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What does 'tire clearance' mean? Can you please explain with an illustration? Does it mean the distance between the tire and the fender?

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Basically its the gap between the tyre and any non-wheel part of the bike frame.

Static clearance is almost exactly the same as the clearances you have while riding, as long as the wheel axle bearings aren't sloppy and the wheel doesn't move laterally.

enter image description here

The above picture is faked up but shows the approximate differences between a "normal road tyre" and a 40mm cyclocross tyre and a 2.1" MTB tyre. You can see that any smaller tyre will fit, but bigger tyres need more space.

Here's someone with plenty of clearance, and they could easily go up a tyre size or two. enter image description here

Here's a bike with almost no clearance.
enter image description here

That last bike might not even take the same size tyre from another brand, because tyres vary subtly, and that's not a lot of tolerance!

enter image description here

NOTE just to be clear - tyre clearance matters anywhere that the rotating tyre comes close to your bike frame. So that's

  • Chainstays
  • Seat stays
  • Brake Bridge
  • Rim calipers if you have them.
  • Seat post (pretty unlikely to cause problems)
  • Mudguards/fenders
  • Rack supports (unlikely to be a prob)
  • Trailer mounts
  • Kickstands <-- ESPECIALLY loose ones!
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    Some Tri bikes have very low clearance to the seat tube. – andy256 Nov 27 '16 at 2:45
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Tire clearance is measured with respect to something(s) (by default, the frame in the rear and the fork in the front and the brakes if there are rim brakes; if anything between the frame/fork/brakes and the tire is there, such as fenders, this is included in the set of somethings). Note that this is a function of both the tire used and the somethings.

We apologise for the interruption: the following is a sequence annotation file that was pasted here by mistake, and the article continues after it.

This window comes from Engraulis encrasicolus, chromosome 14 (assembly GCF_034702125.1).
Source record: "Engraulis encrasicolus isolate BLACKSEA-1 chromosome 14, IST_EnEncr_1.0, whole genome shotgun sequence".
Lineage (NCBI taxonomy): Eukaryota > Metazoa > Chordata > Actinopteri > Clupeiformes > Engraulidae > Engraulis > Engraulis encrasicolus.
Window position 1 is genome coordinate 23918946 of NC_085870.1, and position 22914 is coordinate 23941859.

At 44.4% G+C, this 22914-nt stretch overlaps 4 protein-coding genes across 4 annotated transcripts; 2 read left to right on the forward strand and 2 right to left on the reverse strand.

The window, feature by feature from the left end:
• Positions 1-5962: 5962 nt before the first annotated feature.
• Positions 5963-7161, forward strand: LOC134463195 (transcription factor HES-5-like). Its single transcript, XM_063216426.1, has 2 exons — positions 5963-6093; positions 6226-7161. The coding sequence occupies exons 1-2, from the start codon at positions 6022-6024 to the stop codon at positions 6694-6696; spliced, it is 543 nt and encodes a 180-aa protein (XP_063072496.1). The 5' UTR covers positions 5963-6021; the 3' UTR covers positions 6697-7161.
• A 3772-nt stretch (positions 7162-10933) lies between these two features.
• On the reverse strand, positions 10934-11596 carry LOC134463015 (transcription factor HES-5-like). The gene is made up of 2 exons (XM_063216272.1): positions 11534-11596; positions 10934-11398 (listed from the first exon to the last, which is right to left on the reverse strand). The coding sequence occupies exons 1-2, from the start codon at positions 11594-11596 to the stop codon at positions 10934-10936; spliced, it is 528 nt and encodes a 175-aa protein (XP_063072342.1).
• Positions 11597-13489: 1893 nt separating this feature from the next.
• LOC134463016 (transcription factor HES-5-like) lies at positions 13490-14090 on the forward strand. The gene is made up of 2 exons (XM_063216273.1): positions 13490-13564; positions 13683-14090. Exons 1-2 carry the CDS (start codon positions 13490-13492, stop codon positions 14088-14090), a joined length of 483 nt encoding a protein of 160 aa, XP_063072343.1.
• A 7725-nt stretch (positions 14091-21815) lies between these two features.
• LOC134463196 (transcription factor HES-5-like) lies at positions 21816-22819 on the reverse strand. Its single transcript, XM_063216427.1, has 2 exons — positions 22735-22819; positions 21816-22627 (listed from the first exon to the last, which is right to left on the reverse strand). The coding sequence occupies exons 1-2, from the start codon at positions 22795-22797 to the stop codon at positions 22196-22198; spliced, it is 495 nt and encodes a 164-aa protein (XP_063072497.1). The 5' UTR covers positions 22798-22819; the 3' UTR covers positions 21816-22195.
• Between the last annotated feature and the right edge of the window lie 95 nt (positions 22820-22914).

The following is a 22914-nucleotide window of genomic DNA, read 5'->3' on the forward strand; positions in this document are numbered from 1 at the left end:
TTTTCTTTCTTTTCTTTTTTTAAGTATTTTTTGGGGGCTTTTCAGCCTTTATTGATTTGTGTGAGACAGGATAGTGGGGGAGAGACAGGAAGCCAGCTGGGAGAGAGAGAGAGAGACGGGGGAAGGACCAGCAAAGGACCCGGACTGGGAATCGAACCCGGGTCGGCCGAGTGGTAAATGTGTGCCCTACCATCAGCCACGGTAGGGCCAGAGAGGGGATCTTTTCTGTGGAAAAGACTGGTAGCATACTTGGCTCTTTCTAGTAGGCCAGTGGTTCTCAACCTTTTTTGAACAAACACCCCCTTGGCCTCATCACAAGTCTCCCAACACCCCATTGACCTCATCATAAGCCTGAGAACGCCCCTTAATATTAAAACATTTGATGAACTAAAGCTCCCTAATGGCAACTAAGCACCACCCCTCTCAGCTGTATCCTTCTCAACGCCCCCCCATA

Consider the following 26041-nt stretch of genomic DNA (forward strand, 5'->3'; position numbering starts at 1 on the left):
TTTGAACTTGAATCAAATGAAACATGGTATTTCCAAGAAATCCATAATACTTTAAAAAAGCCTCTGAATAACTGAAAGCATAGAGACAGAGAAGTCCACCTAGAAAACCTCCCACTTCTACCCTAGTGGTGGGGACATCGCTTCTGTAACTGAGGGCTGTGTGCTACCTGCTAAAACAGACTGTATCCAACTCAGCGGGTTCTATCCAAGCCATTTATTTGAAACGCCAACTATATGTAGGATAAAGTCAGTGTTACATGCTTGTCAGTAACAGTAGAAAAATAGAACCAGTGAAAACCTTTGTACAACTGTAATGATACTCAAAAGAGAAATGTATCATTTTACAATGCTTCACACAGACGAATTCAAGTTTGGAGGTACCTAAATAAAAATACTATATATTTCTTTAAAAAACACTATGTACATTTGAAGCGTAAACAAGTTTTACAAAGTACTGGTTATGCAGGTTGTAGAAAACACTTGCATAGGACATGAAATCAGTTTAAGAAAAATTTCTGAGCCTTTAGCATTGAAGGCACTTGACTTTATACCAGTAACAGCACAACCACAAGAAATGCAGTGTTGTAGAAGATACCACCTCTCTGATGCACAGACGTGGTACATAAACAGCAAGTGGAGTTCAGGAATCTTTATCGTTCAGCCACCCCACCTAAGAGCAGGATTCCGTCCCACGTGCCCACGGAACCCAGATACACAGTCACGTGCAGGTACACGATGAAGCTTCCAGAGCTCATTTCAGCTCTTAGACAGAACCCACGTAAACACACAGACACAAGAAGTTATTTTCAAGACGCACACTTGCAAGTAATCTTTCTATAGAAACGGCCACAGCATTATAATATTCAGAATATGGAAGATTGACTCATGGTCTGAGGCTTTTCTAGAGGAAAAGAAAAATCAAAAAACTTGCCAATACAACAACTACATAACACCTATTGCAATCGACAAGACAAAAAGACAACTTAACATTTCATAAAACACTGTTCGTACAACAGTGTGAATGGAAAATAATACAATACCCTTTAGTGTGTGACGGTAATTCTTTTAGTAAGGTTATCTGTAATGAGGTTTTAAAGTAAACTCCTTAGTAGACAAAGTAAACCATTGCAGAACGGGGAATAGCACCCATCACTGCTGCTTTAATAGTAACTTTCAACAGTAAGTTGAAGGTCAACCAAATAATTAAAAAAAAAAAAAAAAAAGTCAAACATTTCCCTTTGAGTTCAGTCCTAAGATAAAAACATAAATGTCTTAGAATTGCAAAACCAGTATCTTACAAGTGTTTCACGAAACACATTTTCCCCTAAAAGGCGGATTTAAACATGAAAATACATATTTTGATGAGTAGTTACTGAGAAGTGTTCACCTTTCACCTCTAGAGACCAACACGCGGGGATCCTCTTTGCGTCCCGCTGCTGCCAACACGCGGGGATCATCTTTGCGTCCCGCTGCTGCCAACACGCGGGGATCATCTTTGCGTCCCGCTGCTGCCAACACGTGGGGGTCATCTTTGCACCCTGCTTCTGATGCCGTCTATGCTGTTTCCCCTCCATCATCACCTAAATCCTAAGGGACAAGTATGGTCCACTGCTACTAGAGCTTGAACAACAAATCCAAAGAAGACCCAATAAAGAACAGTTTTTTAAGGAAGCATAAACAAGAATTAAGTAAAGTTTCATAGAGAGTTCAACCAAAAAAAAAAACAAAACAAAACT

We can define tire clearance as the minimum of the distance(s) from the tire to the object(s) its being measured with respect to. That is, for each item in the set of objects, measure the distance between the closest point on the tire and the object. Then, take the minimum of these distances over the set of objects.

For example, if I wanted to measure the tire clearance in the front, I'd put the wheel in, and measure minimum distance from the tire to the brake caliper and to the fork and to the fender if I had one. The smallest of those distances would be my tire clearance.

Example 1 (from here): enter image description here

The tire clearance in the front here is the distance from the top of the tire to the closest point on the fork, since thats where it comes closest to the brake caliper and fork.

Example 2 (from here): enter image description here

The tire clearance to the chainstay here is the distance from the sidewall of the tire to the chainstays where the tire and chainstays are closest together.


There are various guidelines for how much tire clearance is necessary -- you don't want the tire to rub on anything as well as account for possible hazards. On a road bike, you'll typically see recommendations for 3-5+mm clearance in the front and rear. For mountain biking, you'll want something larger.

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    Writing at the same time, but you have pics :-) – andy256 Nov 27 '16 at 2:21
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Sorry I can't add an illustration from my phone :-)

Tire clearance is the amount of air space between the tire and any other part of the bike (except the wheel of course).

So yes, that includes the distance between the tire and fender / mud guard.

The amount of clearance tells you how much larger you can make the tires, how much mud can accumulate before it impedes your riding, and how much tolerance the bike (especially the guard) has to flex.

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